War Costs May Total $2.4 Trillion
The cost of the wars in Iraq and Afghanistan could total $2.4 trillion through the next decade, or nearly $8,000 per man, woman and child in the country, according to a Congressional Budget Office estimate scheduled for release Wednesday.
A previous CBO estimate put the wars' costs at more than $1.6 trillion. This one adds $705 billion in interest, taking into account that the conflicts are being funded with borrowed money.
The new estimate also includes President Bush's request Monday for another $46 billion in war funding, said Rep. John Spratt, D-S.C., budget committee chairman, who provided the CBO's new numbers to USA TODAY.
Assuming that Iraq accounts for about 80% of that total, the Iraq war would cost $1.9 trillion, including $564 million in interest, said Thomas Kahn, Spratt's staff director. The committee holds a hearing on war costs this morning.
"The number is so big, it boggles the mind," said Rep. Rahm Emanuel, D-Ill.
Sean Kevelighan, a spokesman for the White House budget office, said, "Congress should stop playing politics with our troops by trying to artificially inflate war funding levels." He declined to provide a White House estimate.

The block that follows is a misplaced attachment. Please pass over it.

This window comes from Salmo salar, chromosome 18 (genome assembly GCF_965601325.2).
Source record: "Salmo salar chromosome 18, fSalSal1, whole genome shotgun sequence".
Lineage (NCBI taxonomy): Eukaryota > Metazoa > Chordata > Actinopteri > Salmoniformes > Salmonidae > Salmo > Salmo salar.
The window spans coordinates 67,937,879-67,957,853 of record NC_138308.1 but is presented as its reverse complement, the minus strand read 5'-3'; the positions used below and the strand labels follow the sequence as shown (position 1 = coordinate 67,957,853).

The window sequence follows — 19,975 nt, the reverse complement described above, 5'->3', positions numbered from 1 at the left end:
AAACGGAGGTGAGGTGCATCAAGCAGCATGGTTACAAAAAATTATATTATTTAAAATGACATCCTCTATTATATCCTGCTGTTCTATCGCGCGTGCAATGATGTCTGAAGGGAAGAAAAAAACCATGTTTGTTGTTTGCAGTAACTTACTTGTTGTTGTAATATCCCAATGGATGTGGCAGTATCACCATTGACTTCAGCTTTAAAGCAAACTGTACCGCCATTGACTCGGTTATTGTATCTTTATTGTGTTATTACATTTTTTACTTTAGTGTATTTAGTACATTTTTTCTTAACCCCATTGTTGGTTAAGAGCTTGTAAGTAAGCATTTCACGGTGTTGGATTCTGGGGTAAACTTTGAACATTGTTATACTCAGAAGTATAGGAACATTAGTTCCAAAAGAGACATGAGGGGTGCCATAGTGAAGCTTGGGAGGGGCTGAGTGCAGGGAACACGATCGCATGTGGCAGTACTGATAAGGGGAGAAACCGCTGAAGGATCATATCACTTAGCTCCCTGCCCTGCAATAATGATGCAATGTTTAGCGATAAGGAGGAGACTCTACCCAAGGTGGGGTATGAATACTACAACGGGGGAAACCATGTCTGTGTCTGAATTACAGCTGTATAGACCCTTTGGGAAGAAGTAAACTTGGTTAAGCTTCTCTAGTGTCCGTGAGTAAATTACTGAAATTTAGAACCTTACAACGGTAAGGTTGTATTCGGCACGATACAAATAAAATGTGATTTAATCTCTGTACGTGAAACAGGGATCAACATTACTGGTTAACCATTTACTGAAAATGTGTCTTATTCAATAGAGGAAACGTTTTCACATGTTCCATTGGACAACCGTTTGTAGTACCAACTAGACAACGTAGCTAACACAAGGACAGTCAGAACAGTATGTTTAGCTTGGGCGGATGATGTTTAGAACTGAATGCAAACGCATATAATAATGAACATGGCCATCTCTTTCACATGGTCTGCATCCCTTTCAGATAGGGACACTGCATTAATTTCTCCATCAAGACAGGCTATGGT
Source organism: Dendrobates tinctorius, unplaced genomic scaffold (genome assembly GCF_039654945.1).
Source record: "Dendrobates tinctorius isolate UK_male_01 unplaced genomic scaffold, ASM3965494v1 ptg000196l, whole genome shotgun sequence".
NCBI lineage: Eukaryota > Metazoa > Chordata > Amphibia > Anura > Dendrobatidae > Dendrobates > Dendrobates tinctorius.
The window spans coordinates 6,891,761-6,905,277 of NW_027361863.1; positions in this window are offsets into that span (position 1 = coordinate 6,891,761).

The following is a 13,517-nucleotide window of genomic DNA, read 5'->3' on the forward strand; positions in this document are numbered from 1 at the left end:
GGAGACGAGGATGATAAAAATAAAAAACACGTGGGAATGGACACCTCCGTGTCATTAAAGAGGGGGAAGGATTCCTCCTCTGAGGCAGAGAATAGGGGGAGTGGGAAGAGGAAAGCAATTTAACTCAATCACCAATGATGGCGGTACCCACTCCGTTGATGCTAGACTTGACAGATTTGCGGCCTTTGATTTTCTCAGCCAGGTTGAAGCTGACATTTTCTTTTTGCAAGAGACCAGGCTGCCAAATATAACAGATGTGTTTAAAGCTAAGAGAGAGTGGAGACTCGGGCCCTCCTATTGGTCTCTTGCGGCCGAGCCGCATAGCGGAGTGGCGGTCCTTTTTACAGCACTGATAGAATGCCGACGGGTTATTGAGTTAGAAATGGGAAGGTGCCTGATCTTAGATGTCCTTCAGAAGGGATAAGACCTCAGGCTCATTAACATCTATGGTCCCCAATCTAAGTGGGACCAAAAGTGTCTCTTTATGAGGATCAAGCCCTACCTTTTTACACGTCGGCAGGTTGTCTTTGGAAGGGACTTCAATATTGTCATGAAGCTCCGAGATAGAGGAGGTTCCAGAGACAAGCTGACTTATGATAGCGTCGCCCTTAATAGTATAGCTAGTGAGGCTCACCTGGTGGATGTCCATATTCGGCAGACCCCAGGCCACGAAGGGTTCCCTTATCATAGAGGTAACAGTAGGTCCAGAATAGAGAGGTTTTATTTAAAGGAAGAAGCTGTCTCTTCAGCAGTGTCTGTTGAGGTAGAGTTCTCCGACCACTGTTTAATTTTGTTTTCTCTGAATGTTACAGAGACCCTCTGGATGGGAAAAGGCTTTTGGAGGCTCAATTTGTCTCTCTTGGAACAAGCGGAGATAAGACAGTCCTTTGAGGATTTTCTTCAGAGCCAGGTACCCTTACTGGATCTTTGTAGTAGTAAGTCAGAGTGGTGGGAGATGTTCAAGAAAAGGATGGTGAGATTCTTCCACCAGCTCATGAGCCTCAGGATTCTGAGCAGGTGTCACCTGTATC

The CBO estimates assume that 75,000 troops will remain in both countries through 2017, including roughly 50,000 in Iraq. That is a "very speculative" projection, though it's not entirely unreasonable, said Loren Thompson, a defense analyst at the non-partisan Lexington Institute.
As of Sept. 30, the two wars have cost $604 billion, the CBO says. Adjusted for inflation, that is higher than the costs of the Korea and Vietnam conflicts, according to the Washington-based Center for Strategic and Budgetary Assessments.
Defense spending during those two wars accounted for a far larger share of the American economy.
In the months before the March 2003 Iraq invasion, the Bush administration estimated the Iraq war would cost no more than $50 billion.
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